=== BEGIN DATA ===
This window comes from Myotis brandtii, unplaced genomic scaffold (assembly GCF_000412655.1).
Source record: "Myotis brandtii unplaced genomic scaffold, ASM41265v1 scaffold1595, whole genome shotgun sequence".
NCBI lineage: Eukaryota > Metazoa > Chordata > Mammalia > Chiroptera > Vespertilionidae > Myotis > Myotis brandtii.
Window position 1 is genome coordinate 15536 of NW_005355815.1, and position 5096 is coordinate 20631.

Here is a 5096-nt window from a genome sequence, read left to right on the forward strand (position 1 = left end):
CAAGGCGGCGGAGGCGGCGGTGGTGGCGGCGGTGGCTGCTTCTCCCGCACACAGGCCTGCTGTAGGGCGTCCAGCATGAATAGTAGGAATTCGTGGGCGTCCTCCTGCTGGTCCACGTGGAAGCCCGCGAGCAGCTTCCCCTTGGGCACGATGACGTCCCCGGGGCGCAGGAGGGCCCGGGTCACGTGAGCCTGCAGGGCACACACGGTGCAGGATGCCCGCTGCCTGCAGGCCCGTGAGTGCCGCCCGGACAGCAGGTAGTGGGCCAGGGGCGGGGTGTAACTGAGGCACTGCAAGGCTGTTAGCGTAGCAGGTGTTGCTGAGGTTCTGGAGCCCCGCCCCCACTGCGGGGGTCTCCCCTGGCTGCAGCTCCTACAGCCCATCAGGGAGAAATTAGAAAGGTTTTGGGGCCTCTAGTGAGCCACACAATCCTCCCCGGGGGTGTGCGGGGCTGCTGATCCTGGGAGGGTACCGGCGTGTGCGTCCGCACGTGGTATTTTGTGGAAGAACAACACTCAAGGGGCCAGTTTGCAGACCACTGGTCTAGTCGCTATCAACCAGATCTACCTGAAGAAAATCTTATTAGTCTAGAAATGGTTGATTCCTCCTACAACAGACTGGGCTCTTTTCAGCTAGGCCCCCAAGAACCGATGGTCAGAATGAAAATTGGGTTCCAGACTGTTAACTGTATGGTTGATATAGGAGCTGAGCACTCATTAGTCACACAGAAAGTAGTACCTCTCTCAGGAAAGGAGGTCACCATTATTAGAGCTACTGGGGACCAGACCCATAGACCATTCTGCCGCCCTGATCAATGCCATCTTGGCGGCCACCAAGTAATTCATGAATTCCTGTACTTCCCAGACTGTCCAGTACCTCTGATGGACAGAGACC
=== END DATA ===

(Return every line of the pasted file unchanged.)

This window comes from Myotis brandtii, unplaced genomic scaffold (assembly GCF_000412655.1).
Source record: "Myotis brandtii unplaced genomic scaffold, ASM41265v1 scaffold1595, whole genome shotgun sequence".
NCBI lineage: Eukaryota > Metazoa > Chordata > Mammalia > Chiroptera > Vespertilionidae > Myotis > Myotis brandtii.
Window position 1 is genome coordinate 15536 of NW_005355815.1, and position 5096 is coordinate 20631.

Here is a 5096-nt window from a genome sequence, read left to right on the forward strand (position 1 = left end):
CAAGGCGGCGGAGGCGGCGGTGGTGGCGGCGGTGGCTGCTTCTCCCGCACACAGGCCTGCTGTAGGGCGTCCAGCATGAATAGTAGGAATTCGTGGGCGTCCTCCTGCTGGTCCACGTGGAAGCCCGCGAGCAGCTTCCCCTTGGGCACGATGACGTCCCCGGGGCGCAGGAGGGCCCGGGTCACGTGAGCCTGCAGGGCACACACGGTGCAGGATGCCCGCTGCCTGCAGGCCCGTGAGTGCCGCCCGGACAGCAGGTAGTGGGCCAGGGGCGGGGTGTAACTGAGGCACTGCAAGGCTGTTAGCGTAGCAGGTGTTGCTGAGGTTCTGGAGCCCCGCCCCCACTGCGGGGGTCTCCCCTGGCTGCAGCTCCTACAGCCCATCAGGGAGAAATTAGAAAGGTTTTGGGGCCTCTAGTGAGCCACACAATCCTCCCCGGGGGTGTGCGGGGCTGCTGATCCTGGGAGGGTACCGGCGTGTGCGTCCGCACGTGGTATTTTGTGGAAGAACAACACTCAAGGGGCCAGTTTGCAGACCACTGGTCTAGTCGCTATCAACCAGATCTACCTGAAGAAAATCTTATTAGTCTAGAAATGGTTGATTCCTCCTACAACAGACTGGGCTCTTTTCAGCTAGGCCCCCAAGAACCGATGGTCAGAATGAAAATTGGGTTCCAGACTGTTAACTGTATGGTTGATATAGGAGCTGAGCACTCATTAGTCACACAGAAAGTAGTACCTCTCTCAGGAAAGGAGGTCACCATTATTAGAGCTACTGGGGACCAGACCCATAGACCATTCTGCCGCCCTGATCAATGCCATCTTGGCGGCCACCAAGTAATTCATGAATTCCTGTACTTCCCAGACTGTCCAGTACCTCTGATGGACAGAGACC